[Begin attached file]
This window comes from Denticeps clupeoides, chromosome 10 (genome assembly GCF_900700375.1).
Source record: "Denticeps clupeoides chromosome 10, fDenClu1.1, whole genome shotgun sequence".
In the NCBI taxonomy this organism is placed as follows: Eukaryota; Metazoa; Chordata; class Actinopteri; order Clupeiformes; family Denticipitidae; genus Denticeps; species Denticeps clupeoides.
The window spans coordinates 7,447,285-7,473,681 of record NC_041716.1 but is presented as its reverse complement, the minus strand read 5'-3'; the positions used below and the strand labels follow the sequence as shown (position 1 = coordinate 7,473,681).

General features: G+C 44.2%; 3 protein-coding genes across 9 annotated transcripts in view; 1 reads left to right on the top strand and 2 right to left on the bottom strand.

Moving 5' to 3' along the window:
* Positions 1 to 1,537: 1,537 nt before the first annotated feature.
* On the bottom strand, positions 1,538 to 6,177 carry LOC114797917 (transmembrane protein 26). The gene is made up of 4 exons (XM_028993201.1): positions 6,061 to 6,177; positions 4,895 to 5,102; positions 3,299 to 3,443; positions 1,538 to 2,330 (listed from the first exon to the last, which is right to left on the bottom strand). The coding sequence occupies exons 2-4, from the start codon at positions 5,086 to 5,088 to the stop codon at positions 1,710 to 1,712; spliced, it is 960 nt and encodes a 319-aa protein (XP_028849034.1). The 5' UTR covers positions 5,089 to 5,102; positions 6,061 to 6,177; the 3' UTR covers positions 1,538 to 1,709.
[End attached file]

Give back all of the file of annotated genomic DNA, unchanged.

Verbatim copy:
This window comes from Denticeps clupeoides, chromosome 10 (genome assembly GCF_900700375.1).
Source record: "Denticeps clupeoides chromosome 10, fDenClu1.1, whole genome shotgun sequence".
In the NCBI taxonomy this organism is placed as follows: Eukaryota; Metazoa; Chordata; class Actinopteri; order Clupeiformes; family Denticipitidae; genus Denticeps; species Denticeps clupeoides.
The window spans coordinates 7,447,285-7,473,681 of record NC_041716.1 but is presented as its reverse complement, the minus strand read 5'-3'; the positions used below and the strand labels follow the sequence as shown (position 1 = coordinate 7,473,681).

General features: G+C 44.2%; 3 protein-coding genes across 9 annotated transcripts in view; 1 reads left to right on the top strand and 2 right to left on the bottom strand.

Moving 5' to 3' along the window:
* Positions 1 to 1,537: 1,537 nt before the first annotated feature.
* On the bottom strand, positions 1,538 to 6,177 carry LOC114797917 (transmembrane protein 26). The gene is made up of 4 exons (XM_028993201.1): positions 6,061 to 6,177; positions 4,895 to 5,102; positions 3,299 to 3,443; positions 1,538 to 2,330 (listed from the first exon to the last, which is right to left on the bottom strand). The coding sequence occupies exons 2-4, from the start codon at positions 5,086 to 5,088 to the stop codon at positions 1,710 to 1,712; spliced, it is 960 nt and encodes a 319-aa protein (XP_028849034.1). The 5' UTR covers positions 5,089 to 5,102; positions 6,061 to 6,177; the 3' UTR covers positions 1,538 to 1,709.